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5 Houseplant Myths

I created my very first blog post with the intention of preventing others from making the mistakes that frustrated me early in my collecting. Today, I want to expand on these five houseplant myths that you should skip in order to save your time and money:


1. Cinnamon

I see cinnamon recommended constantly for gnat treatment, fungus prevention, and rooting cuttings.

Treating Gnats

Claim: Cinnamon kills the fungus in soil that gnats eat. 

Fact: Cinnamon is a fungicide. However, you would need an enormous amount of ground cinnamon to make a dent in a gnat population. 

Instead: Effective gnat control methods are Mosquito Bits, beneficial nematodes, or watering with diluted hydrogen peroxide. To control a gnat infestation, you must treat the soil, not just kill adults. 

Rooting Cuttings and Preventing Rot

Claim: Dipping cuttings in ground cinnamon is just as effective as rooting hormone for rooting cuttings.

Fact: Cinnamon does nothing to promote root growth. It is slightly antimicrobial, which could prevent root rot, but would only be effective with very concentrated amounts of the active ingredient (cinnamaldehyde).

Instead: Rooting hormone like the Garden Safe Rooting Hormone is effective in promoting root growth. If you're looking to prevent or treat rot on a cutting, Mycostop is an incredible biofungicide that works by releasing natural beneficial bacteria. 


2. Air Quality

In 1989, NASA conducted a study where they monitored air quality in response to the density of potted plants in the room.

Claim: Indoor plants remove volatile organic compounds (chemicals released from all the lovely items we surround ourselves with in our homes, i.e. sofas, plastics, cleaners, even makeup) from the air we breathe, making them a viable option for reducing indoor air pollution.

Fact: Unfortunately, the volume of plants would have to be roughly equal to the space they're in for them to make a useful difference in your air quality. For example, in a typical 10' by 10' room, you'd need about ten 4-6" plants per square foot to have an effect on air quality.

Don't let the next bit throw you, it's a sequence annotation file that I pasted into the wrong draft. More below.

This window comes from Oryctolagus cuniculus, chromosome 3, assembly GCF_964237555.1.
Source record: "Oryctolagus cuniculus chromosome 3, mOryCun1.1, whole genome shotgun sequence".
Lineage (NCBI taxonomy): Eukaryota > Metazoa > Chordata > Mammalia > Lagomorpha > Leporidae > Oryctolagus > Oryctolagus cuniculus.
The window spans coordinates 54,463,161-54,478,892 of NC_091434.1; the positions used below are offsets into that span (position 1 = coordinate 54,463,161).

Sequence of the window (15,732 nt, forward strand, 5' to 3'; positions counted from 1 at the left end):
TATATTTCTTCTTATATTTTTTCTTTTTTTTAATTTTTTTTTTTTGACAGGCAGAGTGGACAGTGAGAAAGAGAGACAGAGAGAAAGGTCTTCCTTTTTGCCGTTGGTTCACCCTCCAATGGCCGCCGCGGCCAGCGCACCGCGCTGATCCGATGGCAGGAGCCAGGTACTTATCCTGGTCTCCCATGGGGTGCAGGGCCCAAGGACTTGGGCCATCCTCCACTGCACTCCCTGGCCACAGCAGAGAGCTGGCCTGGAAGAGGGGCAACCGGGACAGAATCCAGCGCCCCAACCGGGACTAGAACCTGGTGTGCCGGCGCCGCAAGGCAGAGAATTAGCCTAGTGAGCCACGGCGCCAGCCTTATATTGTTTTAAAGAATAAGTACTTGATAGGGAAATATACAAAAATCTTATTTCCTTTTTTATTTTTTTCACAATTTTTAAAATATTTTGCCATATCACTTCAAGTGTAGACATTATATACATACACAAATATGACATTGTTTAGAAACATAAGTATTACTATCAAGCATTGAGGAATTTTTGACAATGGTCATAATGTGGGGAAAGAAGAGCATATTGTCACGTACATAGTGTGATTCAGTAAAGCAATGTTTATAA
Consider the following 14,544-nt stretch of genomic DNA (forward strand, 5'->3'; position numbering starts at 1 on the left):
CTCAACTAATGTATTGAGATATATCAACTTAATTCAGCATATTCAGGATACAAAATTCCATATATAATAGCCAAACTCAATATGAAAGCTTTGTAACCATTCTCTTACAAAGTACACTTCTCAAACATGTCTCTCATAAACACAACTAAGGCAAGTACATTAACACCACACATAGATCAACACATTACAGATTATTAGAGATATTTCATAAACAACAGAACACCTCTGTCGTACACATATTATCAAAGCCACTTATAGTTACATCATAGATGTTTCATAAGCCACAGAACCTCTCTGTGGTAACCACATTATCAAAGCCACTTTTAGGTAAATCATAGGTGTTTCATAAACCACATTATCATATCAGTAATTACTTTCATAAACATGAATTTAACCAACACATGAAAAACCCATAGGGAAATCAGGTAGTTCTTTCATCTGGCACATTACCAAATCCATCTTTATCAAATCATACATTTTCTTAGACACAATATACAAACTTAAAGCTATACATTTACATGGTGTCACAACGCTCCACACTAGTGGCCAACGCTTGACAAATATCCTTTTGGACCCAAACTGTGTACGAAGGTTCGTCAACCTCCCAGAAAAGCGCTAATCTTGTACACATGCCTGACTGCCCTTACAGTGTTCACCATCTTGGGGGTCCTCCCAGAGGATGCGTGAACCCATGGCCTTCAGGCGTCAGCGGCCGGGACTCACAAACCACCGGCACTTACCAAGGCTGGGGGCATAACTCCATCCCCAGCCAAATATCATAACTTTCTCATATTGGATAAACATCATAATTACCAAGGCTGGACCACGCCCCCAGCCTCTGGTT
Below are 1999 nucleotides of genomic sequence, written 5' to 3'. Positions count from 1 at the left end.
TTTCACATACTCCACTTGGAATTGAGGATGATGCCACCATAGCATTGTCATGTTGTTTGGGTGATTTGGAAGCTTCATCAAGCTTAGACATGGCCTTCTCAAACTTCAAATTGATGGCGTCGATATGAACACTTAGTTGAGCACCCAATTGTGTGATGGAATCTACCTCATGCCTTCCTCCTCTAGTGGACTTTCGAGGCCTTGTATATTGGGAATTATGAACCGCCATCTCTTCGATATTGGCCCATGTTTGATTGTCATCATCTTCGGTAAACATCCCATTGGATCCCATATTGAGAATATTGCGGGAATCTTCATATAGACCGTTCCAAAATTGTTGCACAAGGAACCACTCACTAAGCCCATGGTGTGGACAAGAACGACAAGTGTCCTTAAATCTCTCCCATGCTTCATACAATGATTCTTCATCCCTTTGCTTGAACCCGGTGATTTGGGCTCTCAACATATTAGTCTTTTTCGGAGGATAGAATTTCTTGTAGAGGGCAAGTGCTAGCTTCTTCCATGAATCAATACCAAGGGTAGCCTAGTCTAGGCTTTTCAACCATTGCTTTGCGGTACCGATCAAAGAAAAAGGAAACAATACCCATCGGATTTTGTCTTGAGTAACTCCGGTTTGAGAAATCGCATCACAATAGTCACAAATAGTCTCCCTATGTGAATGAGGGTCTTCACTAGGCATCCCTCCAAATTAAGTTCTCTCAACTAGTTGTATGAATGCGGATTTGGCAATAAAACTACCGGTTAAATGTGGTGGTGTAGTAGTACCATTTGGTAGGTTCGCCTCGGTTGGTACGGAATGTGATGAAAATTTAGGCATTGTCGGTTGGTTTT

Instead: If you are concerned about your air quality, or your family suffers from allergies, try an air purifier with a HEPA filter and scientifically proven results, like the Germ Guardian True HEPA Filter Air Purifier.


3. Bigger Pots Yield Bigger Plants

Claim: Potting your plants in larger pots will help them grow larger because their roots have more room to grow.

Fact: Houseplants are not goldfish. By potting your plants in larger pots, you are reducing their ability to effectively reach water in the soil and increasing your chances of a gnat infestation due to stagnant damp soil. 

Instead: Pot your houseplants in pots that only leave a couple of inches of space around the base of your plant. The roots should fill about 80-90% of the pot. Wait to increase pot size until you can see the roots from the drainage hole of its current pot.

spray bottle

4. Misting Leaves

Claim: Misting your plants' leaves helps to increase ambient humidity.

Fact: Misting leaves does not raise the humidity levels enough to make a difference for your plant, unless you're misting them 40-50 times per day. Misting can also cause serious leaf fungus and disease.

Instead: Try investing in a humidifier to keep your picky plant pals happy. I've enjoyed the Levoit Ultrasonic Air Humidifier and the budget-friendly Homech Quiet Ultrasonic Humidifier.

tap water

5. Tap Water

Claim: Chlorine and fluoride in tap water is harmful to your houseplants. Let tap water sit out for 24 hours before using it to water houseplants. 

Fact: Most houseplants will not react negatively at all to tap water, with the exception of African violets.

Instead: Don't worry about letting tap water sit out before watering your plants. Please do not buy jugs or bottles of purified water for the purpose of watering houseplants. If you are concerned about your water quality, there are a few ways of purifying your water without adding environmental waste such as collecting A/C runoff, collecting rainwater, or installing a reverse osmosis system.

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